CAMH study’s findings may point to a new approach to benefit the high proportion of people with schizophrenia who also have a cannabis use disorder
TORONTO, June 29, 2017 – A new CAMH study suggests that quitting cannabis substantially improved an important aspect of cognition in people with schizophrenia who were chronic cannabis users. Published in April 2017 in Neuropsychopharmacology, it’s the first study to investigate how abstaining from cannabis use for one month impacts cognition or thinking processes in this population.
About one in every 100 people has schizophrenia, a complex and severe mental illness. People with schizophrenia may experience impairments in cognition that profoundly affect everyday living, says Dr. Tony George, senior author of the study and Chief of CAMH’s Addiction Division. Cognition refers to the thinking processes involved in learning, memory and applying knowledge.
High rates of cannabis use among people with schizophrenia and poor outcomes related to its use interested the research team in studying how cannabis abstinence alters cognition, says Dr. George. While about three per cent of the general population has a cannabis use disorder, the rate soars dramatically in people with schizophrenia – it’s estimated that about 25 per cent of people with schizophrenia also have a cannabis use disorder.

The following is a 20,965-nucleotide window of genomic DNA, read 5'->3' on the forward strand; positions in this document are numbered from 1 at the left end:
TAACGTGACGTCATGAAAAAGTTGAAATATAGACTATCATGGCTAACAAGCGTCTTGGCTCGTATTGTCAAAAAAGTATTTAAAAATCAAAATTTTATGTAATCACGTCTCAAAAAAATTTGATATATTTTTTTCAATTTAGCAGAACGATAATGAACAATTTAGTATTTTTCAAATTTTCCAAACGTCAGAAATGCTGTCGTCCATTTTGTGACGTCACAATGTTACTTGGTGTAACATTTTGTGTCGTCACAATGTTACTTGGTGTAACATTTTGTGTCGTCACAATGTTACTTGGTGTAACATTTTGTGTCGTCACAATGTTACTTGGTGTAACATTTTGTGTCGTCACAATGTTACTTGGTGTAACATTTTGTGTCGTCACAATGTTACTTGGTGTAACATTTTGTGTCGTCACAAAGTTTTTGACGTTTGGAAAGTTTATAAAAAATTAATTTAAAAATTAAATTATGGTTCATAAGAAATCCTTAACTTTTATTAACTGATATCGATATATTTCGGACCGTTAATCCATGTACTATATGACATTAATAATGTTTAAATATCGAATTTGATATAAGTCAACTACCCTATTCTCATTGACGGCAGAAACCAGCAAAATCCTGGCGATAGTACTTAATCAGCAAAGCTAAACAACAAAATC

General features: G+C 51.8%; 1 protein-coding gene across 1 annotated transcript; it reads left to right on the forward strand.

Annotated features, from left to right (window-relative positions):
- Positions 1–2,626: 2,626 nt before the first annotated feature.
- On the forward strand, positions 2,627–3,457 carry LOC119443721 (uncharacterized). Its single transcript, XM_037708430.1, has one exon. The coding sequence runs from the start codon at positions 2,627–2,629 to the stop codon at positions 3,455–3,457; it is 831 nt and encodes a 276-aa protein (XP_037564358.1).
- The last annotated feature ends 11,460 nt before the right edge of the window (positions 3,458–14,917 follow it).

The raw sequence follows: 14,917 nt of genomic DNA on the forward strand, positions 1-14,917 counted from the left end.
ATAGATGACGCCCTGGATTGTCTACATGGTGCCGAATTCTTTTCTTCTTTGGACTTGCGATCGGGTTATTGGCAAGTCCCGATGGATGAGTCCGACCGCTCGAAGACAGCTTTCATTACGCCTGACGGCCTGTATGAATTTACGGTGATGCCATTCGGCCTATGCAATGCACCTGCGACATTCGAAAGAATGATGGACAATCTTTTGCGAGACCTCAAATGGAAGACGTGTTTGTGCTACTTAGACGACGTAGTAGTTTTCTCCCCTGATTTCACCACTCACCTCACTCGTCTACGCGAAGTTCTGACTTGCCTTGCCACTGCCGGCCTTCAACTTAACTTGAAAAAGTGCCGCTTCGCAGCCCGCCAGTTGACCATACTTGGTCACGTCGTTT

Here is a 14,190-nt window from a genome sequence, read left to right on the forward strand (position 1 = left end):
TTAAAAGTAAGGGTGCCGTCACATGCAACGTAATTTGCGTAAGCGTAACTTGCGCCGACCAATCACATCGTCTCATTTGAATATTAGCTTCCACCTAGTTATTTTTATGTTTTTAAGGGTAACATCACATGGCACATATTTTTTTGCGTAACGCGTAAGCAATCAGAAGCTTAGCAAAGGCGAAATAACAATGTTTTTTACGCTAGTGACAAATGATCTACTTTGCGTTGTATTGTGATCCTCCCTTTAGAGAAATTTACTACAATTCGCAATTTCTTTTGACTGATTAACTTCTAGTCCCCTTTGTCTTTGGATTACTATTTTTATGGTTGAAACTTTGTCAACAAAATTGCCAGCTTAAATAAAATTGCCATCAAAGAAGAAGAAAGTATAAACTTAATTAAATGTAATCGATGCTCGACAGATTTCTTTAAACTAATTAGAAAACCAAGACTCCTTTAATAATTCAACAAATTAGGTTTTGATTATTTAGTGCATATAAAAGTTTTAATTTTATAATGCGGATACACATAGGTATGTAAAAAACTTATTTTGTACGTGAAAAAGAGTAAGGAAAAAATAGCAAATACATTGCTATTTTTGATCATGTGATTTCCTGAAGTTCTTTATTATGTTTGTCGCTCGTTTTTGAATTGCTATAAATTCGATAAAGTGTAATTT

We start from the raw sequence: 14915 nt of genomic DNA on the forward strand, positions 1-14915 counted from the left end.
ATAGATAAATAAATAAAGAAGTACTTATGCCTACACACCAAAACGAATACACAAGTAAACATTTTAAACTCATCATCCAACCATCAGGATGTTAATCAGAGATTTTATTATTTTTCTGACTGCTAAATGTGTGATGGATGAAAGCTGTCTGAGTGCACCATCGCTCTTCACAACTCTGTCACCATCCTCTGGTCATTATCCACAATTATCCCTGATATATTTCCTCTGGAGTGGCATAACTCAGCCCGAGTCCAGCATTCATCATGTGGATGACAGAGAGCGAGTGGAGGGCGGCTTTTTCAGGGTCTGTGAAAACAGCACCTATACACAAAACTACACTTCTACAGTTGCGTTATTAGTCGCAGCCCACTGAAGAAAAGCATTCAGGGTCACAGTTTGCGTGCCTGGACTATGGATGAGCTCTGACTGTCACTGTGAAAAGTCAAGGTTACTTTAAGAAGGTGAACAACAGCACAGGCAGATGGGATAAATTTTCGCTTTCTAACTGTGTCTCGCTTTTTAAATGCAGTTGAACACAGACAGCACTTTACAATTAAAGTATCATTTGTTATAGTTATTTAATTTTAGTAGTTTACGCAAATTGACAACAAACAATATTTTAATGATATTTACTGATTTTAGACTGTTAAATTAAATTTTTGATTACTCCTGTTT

The preliminary study, led by Dr. Rachel Rabin while completing her Ph.D. studies, looked at how quitting cannabis use for 28 days affected several areas of cognition, including verbal learning and memory, attention, impulsive behaviours and motor function. A total of 19 people with schizophrenia and a comparison group of 20 people without a mental illness, all of whom had cannabis dependence, attempted to abstain from cannabis use for the full study period. In people with schizophrenia, the area called verbal learning and memory improved significantly – by 40 per cent by the study’s end.
“In people with schizophrenia, our research showed that if you can abstain, you will see better outcomes in a key area of cognition,” says Dr. George, who also heads the Biobehavioural Addictions and Concurrent Disorders Research Laboratory in CAMH’s Campbell Family Mental Health Research Institute, and is Professor of Psychiatry at the University of Toronto.